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The 22-foot Harbercraft pulls away from a boat launch in Dettah, NWT, on a windless evening in July and glides toward the maze of outcrops, inlets, islands, and coves through which the ancient bank of the North Slave gives way to Great Slave Lake. The gigantic sky is the bluest version of itself, and the craft cuts across the soft water like a knife through warm butter. To the north, the water licks at the moss-dusted rock of the Canadian Shield. To the southeast, the lake unfurls—incomprehensibly vast and deep—toward a hazy horizon. If you squint your eyes, the seam between water and sky disappears. Nature doesn’t move over, bow down, or make space for you here—it swallows you up. And you’re only 10 minutes out from town.  

“It’s a huuuuge lake man,” says Jonas Sangris, your captain, the Virgil to your Dante, and a former chief of the Yellowknives Dene First Nation. Nearly all his life, Sangris has lived with the lake in his sightline. “When it gets rough you don’t go out there. But some people do.”

Born on these rocky shores, the third of seven children, Sangris tells you how three families built houses about six kilometres out from Dettah, a Yellowknives Dene community half an hour’s drive from Yellowknife. It was quiet then, he says. Peaceful. The families netted fish, set snares—“good life.” That was until residential school in Fort Smith. When Sangris returned for good after eight years, everything was different. His parents had moved to Dettah. There were roads and electricity. The Sangris family still went out on the lake, though. In the winter, he says, they’d look for “fish, caribou, stuff like that.” In the spring it was muskrat and beaver—“little animals.” People travelled by snowshoe, dog team, canoe, snowmachine. The elders told Sangris that on the water, “You’ll never starve. You don’t have to pay for nothing. You’re cold, you get wood. You’re thirsty, there’s a big lake. If you’re hungry, there’s all kinds of animals.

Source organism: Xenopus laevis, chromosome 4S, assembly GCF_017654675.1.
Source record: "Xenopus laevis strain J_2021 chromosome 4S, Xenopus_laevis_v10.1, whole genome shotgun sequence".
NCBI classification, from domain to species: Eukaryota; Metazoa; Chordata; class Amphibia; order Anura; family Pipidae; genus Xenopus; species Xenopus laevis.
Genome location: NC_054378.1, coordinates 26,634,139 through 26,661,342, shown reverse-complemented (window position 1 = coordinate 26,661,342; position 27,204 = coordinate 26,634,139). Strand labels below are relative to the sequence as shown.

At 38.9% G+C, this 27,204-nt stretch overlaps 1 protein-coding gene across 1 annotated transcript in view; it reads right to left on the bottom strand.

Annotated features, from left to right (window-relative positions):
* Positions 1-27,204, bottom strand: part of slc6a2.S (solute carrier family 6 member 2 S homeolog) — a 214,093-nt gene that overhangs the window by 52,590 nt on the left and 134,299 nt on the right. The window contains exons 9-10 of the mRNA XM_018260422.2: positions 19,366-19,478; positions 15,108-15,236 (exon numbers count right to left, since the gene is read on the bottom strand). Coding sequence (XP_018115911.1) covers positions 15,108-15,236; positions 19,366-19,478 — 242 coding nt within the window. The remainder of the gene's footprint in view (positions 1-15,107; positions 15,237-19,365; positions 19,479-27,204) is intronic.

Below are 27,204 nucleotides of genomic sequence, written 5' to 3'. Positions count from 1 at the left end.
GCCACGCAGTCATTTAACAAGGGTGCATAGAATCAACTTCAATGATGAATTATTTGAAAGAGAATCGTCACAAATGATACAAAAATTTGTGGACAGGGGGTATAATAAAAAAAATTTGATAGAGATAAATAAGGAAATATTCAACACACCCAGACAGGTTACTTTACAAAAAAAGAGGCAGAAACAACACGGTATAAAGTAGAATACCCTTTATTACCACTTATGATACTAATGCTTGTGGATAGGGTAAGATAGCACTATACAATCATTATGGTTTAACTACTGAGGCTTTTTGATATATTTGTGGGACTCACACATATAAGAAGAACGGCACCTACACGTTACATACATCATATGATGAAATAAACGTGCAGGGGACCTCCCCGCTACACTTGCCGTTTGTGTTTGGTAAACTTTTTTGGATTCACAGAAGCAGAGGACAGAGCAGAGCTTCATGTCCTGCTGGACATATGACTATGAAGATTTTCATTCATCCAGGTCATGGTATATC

“That’s the lifestyle they used to live, eh? Now, everything changes.” 

To the southerner and the settler, Great Slave Lake is giant yet unassuming, overshadowed by Canadian sisters Superior, Michigan, Huron, Erie and Ontario. Its greatness is also dwarfed by the vast natural landscape surrounding it. Over the decades and centuries, Great Slave Lake has been plundered for fish, polluted by mines, and had its inflow disrupted by southern damming for hydroelectric power. But, as Sangris will relate, Great Slave Lake is and always has been bountiful, nourishing, resilient.  

“Many moons ago,” Sangris’ father told him to build a cabin out on the lake so he wouldn’t have to haul gear back and forth from Dettah. So that’s what he did. Sangris put up a “little shack” on a pocket-sized island at Moose Bay, about halfway down the shore to the opening of the Hearne Channel on the lake’s East Arm. It’s where this Harbercraft is headed.